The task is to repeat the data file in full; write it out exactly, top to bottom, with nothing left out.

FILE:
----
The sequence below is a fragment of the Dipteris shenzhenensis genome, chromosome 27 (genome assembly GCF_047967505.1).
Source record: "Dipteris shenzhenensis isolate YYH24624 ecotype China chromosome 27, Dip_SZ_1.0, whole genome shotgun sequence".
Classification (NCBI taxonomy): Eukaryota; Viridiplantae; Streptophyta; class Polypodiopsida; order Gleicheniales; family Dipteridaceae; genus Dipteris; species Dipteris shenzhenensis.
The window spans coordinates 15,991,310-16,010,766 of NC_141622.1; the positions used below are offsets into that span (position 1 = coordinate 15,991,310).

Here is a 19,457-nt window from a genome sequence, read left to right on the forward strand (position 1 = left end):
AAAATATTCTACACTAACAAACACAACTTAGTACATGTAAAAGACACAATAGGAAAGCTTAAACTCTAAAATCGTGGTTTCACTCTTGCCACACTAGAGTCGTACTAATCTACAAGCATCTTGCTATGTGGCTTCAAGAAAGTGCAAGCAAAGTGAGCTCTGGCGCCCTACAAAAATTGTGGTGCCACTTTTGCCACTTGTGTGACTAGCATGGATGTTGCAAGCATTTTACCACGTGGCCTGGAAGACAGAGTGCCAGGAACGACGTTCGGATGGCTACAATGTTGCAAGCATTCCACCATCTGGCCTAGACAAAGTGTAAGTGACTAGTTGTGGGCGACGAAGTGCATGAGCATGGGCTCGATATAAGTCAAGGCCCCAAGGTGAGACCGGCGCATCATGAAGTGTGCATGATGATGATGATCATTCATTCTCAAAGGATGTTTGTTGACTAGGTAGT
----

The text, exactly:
The sequence below is a fragment of the Dipteris shenzhenensis genome, chromosome 27 (genome assembly GCF_047967505.1).
Source record: "Dipteris shenzhenensis isolate YYH24624 ecotype China chromosome 27, Dip_SZ_1.0, whole genome shotgun sequence".
Classification (NCBI taxonomy): Eukaryota; Viridiplantae; Streptophyta; class Polypodiopsida; order Gleicheniales; family Dipteridaceae; genus Dipteris; species Dipteris shenzhenensis.
The window spans coordinates 15,991,310-16,010,766 of NC_141622.1; the positions used below are offsets into that span (position 1 = coordinate 15,991,310).

Here is a 19,457-nt window from a genome sequence, read left to right on the forward strand (position 1 = left end):
AAAATATTCTACACTAACAAACACAACTTAGTACATGTAAAAGACACAATAGGAAAGCTTAAACTCTAAAATCGTGGTTTCACTCTTGCCACACTAGAGTCGTACTAATCTACAAGCATCTTGCTATGTGGCTTCAAGAAAGTGCAAGCAAAGTGAGCTCTGGCGCCCTACAAAAATTGTGGTGCCACTTTTGCCACTTGTGTGACTAGCATGGATGTTGCAAGCATTTTACCACGTGGCCTGGAAGACAGAGTGCCAGGAACGACGTTCGGATGGCTACAATGTTGCAAGCATTCCACCATCTGGCCTAGACAAAGTGTAAGTGACTAGTTGTGGGCGACGAAGTGCATGAGCATGGGCTCGATATAAGTCAAGGCCCCAAGGTGAGACCGGCGCATCATGAAGTGTGCATGATGATGATGATCATTCATTCTCAAAGGATGTTTGTTGACTAGGTAGT